Wednesday, November 26, 2014

A History of Thanksgiving

The earliest record of any observance of Thanksgiving within the territory that now comprises the United States was held by the Popham colony settled in Sagadahoe, Maine. That was in 1607.

They did not celebrate the whole day like we do now then it was just an observance that took a few hours.

The real origin of Thanksgiving as a whole day set aside for prayer and rejoicing is attributed to Governor Bradford, The first governor of the Massachusetts Colony. In gratitude for a plentiful harvest in 1621, he proclaimed a day of Thanksgiving, to be observed on December 13th.

History tells that Governor Bradford also sent out four hunters in search of game and it is here, in 1621, that the turkey makes an early appearance in celebrating the day. The hunters were reportedly more than successful, they bagged so many wild turkey's it was enough to feed the little colony for a week.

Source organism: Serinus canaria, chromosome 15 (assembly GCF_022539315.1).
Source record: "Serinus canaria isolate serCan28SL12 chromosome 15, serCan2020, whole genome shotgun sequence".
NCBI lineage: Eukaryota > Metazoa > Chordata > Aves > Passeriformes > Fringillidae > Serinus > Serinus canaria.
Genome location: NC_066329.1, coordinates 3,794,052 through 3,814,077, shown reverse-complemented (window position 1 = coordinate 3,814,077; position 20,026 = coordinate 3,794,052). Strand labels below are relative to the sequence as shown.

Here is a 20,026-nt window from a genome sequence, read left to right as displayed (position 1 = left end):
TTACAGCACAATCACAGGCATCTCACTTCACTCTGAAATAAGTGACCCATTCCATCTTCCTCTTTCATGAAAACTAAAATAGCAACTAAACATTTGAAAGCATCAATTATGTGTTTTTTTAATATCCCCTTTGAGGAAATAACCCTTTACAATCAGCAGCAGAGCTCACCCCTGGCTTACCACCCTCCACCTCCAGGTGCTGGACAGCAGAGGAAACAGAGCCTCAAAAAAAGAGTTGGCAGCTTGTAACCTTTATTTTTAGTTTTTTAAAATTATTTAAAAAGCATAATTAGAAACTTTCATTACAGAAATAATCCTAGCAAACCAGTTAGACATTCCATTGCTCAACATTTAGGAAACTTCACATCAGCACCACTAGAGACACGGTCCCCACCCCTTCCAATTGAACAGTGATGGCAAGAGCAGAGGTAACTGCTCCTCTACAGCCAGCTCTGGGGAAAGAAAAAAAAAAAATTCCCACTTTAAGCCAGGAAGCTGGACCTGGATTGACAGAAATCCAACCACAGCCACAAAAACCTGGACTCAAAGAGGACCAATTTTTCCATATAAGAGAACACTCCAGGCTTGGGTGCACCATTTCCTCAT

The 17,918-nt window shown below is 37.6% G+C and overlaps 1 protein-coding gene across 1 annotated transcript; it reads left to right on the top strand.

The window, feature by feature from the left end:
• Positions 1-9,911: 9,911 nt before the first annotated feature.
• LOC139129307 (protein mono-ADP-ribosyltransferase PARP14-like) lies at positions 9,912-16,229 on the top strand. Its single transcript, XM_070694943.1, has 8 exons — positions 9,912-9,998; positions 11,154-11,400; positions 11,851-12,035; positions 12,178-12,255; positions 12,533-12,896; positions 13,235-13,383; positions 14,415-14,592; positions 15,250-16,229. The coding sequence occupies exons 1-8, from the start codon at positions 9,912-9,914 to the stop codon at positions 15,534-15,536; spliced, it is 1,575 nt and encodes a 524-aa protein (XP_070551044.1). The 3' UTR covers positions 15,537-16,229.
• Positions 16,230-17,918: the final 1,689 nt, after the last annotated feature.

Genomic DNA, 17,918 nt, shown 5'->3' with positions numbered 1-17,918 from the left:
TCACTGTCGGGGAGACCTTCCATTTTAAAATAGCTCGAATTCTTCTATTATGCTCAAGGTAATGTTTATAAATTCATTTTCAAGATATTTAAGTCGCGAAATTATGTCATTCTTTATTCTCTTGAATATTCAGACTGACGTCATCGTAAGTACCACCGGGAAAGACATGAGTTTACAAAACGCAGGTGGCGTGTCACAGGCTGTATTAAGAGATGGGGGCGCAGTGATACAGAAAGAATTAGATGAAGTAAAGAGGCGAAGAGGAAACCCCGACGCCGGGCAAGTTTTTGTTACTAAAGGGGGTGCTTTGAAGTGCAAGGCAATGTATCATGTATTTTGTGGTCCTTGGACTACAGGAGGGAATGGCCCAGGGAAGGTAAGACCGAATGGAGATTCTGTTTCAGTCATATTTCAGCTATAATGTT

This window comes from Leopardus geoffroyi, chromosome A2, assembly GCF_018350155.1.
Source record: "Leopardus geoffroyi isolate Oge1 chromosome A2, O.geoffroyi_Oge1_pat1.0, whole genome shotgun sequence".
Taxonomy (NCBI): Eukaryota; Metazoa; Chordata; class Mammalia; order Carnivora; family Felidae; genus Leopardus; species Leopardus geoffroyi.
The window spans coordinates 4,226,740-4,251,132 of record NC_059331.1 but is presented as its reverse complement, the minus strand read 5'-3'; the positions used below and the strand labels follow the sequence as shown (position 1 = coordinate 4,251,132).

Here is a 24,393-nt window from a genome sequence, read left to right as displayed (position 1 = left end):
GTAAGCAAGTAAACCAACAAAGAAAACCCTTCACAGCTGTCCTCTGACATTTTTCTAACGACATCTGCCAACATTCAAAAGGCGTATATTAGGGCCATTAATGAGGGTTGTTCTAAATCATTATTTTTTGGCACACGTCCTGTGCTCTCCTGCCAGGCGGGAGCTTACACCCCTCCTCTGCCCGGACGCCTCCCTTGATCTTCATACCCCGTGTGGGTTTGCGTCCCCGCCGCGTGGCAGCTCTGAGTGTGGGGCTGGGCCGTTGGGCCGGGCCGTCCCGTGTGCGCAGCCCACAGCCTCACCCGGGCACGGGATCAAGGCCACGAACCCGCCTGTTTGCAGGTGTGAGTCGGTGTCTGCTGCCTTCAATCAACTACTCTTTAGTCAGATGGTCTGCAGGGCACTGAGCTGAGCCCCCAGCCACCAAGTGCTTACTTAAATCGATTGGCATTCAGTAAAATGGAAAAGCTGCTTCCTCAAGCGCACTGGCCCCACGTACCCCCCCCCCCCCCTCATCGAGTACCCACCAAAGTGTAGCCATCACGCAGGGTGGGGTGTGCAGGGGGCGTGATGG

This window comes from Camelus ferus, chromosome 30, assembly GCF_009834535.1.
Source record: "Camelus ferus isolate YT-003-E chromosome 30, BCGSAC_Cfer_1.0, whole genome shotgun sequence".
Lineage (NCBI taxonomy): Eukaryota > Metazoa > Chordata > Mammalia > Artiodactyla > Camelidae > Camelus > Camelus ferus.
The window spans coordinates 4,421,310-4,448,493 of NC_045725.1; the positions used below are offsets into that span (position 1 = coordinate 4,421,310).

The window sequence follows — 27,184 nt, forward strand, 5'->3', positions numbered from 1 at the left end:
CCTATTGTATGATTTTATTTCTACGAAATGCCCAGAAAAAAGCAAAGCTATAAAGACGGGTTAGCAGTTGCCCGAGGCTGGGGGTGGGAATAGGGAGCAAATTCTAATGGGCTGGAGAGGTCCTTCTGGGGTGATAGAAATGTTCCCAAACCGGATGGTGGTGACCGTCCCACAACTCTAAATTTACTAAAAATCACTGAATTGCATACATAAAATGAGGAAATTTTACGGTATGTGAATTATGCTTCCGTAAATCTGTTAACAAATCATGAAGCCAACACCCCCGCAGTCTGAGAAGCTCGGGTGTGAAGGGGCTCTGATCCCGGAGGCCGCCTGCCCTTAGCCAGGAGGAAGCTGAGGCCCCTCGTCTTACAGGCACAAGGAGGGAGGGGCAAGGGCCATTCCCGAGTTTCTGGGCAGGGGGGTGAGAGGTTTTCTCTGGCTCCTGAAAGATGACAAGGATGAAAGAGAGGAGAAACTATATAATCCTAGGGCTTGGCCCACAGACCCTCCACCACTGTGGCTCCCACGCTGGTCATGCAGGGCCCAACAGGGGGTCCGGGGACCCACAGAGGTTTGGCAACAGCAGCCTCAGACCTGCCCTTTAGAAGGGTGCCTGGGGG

Through the years a thanks-giving was celebrated if there was sufficient reason. Some years there were two celebrations, and other years there was none.

The Continental Congress recommended eight days of Thanksgiving, divided and celebrated in various months, but they were only recommendations for state governments were far more powerful then and the idea never caught on.

General George Washington issued a couple of proclamations for a Thanksgiving during the revolutionary war, but it was not until 1789, as President, did he issue a proclamation appointing November 26th, as Thanksgiving day, eventually it was celebrated on the last Thursday of November.

Washington's proclamation, incidentally was the first one ever issued by the President of the United States.

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